Epilepsy Home > Neurontin

Neurontin is a medication commonly used to treat pain associated with shingles and partial seizures in people with epilepsy. The drug is believed to work by affecting calcium channels in the brain, but its full effects are not known. It comes in tablet, capsule, and liquid form, and is typically taken one to three times daily. Side effects of Neurontin include dizziness, drowsiness, and problems with coordination.

What Is Neurontin?

Neurontin® (gabapentin) is a prescription medication used to treat the following conditions:
 
  • Epilepsy -- Neurontin is approved to be used along with other seizure medications to treat partial seizures in adults and children as young as three years old.
     
  • Shingles nerve pain -- Neurontin is also approved to treat the chronic nerve pain that often occurs after an outbreak of shingles (known medically as postherpetic neuralgia).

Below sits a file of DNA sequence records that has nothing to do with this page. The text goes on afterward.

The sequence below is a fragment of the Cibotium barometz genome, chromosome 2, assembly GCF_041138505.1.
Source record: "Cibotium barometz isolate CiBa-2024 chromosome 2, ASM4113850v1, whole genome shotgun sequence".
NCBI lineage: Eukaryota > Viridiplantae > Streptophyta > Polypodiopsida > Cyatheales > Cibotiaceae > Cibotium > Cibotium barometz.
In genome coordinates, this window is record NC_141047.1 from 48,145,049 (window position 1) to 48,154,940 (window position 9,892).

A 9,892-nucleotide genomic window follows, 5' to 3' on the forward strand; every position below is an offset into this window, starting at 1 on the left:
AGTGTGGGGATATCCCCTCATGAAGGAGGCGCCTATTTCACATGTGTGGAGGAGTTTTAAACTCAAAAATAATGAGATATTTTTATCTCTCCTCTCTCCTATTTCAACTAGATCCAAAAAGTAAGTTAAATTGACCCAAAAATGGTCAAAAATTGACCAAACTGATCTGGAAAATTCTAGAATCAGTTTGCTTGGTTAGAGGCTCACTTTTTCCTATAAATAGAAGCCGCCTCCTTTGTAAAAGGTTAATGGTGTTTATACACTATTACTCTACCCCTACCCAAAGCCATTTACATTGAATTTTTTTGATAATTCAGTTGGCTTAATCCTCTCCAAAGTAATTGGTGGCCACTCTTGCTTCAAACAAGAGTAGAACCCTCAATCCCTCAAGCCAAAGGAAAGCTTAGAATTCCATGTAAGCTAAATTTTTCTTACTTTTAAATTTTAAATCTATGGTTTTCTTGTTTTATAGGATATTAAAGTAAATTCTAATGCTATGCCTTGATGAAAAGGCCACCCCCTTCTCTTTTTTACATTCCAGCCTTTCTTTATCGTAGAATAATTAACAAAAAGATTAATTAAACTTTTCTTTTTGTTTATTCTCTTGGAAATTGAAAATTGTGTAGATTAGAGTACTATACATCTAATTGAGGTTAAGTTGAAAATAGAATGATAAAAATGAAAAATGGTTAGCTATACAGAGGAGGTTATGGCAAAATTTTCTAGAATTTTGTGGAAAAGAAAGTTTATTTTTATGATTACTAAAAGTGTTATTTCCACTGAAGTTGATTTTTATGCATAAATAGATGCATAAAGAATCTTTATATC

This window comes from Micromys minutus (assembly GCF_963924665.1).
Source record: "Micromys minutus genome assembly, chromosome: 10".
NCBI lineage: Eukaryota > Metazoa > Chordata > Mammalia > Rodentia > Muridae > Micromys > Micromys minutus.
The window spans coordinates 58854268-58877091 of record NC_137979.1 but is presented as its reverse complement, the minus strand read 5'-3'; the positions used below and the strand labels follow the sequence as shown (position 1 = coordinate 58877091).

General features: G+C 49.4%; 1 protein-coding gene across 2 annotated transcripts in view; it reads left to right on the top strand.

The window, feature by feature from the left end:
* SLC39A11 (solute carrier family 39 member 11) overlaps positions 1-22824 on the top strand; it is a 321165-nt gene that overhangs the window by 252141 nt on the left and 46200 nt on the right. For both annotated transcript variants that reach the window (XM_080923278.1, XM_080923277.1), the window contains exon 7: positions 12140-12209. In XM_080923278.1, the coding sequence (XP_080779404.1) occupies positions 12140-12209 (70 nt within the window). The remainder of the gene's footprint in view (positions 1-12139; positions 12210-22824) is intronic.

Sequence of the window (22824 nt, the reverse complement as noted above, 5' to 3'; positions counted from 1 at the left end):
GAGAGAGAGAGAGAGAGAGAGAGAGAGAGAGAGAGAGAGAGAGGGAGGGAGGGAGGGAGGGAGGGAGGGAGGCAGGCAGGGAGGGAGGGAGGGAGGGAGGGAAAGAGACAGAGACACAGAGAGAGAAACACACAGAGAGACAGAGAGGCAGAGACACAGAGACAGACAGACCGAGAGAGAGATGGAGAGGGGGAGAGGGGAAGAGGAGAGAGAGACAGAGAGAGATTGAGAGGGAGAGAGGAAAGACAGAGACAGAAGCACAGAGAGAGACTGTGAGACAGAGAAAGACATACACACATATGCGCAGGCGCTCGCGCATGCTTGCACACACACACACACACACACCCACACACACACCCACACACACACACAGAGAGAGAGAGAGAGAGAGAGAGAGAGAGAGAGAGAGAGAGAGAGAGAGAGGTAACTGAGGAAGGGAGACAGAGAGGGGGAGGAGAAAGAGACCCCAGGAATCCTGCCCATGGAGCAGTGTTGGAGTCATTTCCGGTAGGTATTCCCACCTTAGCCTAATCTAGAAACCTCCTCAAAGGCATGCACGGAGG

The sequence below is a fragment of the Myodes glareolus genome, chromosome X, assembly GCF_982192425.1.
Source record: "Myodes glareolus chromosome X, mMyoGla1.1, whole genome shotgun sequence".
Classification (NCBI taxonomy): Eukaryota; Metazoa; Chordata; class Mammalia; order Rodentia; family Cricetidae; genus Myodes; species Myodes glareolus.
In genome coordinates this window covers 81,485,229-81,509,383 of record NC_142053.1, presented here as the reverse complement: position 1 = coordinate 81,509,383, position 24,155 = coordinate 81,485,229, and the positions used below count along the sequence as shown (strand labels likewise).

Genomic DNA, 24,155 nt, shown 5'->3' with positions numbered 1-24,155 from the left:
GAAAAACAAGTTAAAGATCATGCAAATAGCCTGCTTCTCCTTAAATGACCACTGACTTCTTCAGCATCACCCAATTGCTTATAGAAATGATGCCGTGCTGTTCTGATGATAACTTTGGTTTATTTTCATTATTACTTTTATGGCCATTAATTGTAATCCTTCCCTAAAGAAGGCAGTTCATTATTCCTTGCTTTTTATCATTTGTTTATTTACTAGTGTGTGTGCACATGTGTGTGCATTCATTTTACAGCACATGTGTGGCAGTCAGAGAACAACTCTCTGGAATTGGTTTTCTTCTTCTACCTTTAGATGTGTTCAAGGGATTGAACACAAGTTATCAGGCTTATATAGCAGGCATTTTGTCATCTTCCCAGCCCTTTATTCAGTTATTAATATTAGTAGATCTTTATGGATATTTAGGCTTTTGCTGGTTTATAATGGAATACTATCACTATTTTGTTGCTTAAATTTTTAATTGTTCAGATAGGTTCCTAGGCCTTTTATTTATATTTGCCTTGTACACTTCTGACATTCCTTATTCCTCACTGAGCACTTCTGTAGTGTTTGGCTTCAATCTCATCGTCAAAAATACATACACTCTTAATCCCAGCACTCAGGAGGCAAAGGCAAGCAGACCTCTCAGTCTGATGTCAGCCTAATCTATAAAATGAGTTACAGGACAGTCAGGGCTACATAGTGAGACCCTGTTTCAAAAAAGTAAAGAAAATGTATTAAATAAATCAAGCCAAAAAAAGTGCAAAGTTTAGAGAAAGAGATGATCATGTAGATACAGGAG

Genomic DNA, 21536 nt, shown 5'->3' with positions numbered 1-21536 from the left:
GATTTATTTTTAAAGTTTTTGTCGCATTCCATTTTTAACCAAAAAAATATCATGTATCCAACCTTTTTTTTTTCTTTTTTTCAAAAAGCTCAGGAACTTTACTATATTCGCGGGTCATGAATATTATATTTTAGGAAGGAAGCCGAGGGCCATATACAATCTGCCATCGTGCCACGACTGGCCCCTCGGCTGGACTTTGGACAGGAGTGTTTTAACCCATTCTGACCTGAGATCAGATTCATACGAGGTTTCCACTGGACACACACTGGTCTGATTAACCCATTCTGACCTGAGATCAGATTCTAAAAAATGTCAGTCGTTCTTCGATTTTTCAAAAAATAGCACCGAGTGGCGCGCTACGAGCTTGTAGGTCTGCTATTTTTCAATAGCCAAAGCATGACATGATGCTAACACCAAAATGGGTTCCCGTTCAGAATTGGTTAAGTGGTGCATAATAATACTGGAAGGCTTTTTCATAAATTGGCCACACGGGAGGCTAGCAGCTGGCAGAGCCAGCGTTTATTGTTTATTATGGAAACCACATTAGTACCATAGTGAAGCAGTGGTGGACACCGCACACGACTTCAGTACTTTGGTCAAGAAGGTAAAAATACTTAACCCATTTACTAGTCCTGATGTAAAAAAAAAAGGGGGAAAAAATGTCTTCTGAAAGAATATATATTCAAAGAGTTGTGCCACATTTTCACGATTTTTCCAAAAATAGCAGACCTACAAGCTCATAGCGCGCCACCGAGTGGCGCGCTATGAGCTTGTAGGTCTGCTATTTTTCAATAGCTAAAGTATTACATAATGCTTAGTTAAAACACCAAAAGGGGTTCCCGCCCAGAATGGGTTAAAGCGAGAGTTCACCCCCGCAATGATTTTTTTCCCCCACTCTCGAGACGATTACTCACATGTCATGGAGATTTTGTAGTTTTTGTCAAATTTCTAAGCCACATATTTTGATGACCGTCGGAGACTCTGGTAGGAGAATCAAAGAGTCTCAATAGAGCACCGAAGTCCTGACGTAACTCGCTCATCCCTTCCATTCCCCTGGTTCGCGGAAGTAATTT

(Click Neurontin Uses for more information, including possible off-label uses.)
 

Who Makes Neurontin?

It is made by Pfizer, Inc.
 

How Does It Work?

It is not known exactly how Neurontin works for nerve pain. In addition, it is not known exactly how the drug works to prevent partial seizures in people with epilepsy. It is known that it affects certain calcium channels in the brain, and this may be how it works for seizures and nerve pain.
 

Effectiveness

Several studies have looked at the effects of this medication on treating seizures and nerve pain.
 
Neurontin for Nerve Pain After Shingles
Several studies have evaluated the effectiveness of Neurontin for treating nerve pain associated with postherpetic neuralgia. People who took the drug experienced less pain compared to those not taking it. In one study, as many as 34 percent of people taking it reported having half as much pain (or less), compared to just 14 percent of a similar group of people not taking it.
Written by/reviewed by:
Last reviewed by: Kristi Monson, PharmD;
Last updated/reviewed:
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